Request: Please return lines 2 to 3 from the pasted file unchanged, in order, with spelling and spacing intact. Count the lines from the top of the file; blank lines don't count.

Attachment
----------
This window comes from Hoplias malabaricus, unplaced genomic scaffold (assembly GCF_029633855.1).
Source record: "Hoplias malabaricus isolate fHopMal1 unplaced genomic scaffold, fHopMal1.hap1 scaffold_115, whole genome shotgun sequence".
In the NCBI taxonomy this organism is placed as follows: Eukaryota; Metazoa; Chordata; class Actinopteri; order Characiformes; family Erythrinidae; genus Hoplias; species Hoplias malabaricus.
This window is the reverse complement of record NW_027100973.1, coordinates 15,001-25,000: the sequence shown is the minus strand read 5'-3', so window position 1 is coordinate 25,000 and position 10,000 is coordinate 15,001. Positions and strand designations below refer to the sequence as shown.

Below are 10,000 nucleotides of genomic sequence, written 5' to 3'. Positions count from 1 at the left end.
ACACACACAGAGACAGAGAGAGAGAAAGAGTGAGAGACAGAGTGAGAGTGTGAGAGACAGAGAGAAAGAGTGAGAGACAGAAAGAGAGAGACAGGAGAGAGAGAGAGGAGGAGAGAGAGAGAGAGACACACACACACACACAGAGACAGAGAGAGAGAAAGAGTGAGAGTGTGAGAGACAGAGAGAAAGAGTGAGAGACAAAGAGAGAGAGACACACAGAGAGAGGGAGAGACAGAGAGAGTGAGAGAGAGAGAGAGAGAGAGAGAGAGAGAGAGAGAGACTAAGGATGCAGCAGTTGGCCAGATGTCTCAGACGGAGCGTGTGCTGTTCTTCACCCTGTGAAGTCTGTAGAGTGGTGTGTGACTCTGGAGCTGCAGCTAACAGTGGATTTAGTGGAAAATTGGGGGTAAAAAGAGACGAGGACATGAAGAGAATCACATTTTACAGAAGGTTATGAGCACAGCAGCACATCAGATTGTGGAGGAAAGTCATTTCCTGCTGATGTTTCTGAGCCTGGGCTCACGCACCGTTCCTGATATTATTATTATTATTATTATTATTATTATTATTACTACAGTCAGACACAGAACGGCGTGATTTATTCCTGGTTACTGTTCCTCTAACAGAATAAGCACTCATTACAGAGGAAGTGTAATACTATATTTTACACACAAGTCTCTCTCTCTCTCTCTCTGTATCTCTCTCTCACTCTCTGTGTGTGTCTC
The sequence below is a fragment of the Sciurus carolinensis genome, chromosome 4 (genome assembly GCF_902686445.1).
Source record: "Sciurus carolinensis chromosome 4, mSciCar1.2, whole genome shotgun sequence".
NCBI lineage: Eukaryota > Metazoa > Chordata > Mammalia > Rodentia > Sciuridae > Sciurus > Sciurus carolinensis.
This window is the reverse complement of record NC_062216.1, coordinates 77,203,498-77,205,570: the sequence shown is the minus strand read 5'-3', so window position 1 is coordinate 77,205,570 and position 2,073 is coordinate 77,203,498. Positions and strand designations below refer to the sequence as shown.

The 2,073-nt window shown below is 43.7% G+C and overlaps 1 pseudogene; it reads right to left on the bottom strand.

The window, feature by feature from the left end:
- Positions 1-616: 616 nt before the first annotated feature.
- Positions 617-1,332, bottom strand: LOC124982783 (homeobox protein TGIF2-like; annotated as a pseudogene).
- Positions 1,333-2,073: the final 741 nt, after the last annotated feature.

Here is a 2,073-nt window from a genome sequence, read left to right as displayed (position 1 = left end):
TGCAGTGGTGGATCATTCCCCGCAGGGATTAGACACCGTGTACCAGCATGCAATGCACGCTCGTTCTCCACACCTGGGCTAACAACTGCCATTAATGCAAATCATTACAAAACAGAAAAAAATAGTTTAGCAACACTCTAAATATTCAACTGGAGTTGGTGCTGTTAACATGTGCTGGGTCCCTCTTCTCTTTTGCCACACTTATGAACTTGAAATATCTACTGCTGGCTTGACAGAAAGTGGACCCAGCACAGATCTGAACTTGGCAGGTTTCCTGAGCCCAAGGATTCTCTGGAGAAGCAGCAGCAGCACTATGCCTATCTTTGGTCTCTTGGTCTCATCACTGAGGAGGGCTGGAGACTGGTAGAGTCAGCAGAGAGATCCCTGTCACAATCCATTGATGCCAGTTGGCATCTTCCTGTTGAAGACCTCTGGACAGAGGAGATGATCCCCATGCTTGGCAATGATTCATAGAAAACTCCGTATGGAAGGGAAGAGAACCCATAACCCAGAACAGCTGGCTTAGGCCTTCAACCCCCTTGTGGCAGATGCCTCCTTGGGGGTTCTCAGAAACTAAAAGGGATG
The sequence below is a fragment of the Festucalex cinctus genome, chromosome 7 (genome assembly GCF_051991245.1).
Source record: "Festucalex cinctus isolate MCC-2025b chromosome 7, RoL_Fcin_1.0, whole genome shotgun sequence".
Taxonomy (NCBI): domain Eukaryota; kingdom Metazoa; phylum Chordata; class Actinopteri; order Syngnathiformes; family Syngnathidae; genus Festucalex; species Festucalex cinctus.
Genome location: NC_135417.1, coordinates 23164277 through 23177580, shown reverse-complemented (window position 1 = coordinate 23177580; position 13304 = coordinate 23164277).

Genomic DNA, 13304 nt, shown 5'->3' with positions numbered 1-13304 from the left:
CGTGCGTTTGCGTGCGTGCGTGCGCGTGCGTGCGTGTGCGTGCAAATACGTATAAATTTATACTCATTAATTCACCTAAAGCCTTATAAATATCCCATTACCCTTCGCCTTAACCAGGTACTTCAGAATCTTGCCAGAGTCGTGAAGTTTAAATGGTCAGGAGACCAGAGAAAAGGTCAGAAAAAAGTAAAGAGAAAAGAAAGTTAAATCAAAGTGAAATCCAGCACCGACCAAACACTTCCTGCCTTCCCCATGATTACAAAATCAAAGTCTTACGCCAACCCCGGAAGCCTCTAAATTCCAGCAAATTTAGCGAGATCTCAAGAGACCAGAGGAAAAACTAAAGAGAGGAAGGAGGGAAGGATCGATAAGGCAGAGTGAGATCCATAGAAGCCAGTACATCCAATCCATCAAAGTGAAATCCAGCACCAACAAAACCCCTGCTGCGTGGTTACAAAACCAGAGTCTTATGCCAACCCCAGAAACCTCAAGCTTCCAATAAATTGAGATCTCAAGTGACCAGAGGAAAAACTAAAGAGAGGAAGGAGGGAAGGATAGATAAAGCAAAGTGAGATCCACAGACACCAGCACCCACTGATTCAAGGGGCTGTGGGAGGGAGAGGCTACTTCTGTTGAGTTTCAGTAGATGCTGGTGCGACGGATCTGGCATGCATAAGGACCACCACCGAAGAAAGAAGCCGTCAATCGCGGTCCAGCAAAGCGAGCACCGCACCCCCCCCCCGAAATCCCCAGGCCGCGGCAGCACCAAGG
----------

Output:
Source record: "Hoplias malabaricus isolate fHopMal1 unplaced genomic scaffold, fHopMal1.hap1 scaffold_115, whole genome shotgun sequence".
In the NCBI taxonomy this organism is placed as follows: Eukaryota; Metazoa; Chordata; class Actinopteri; order Characiformes; family Erythrinidae; genus Hoplias; species Hoplias malabaricus.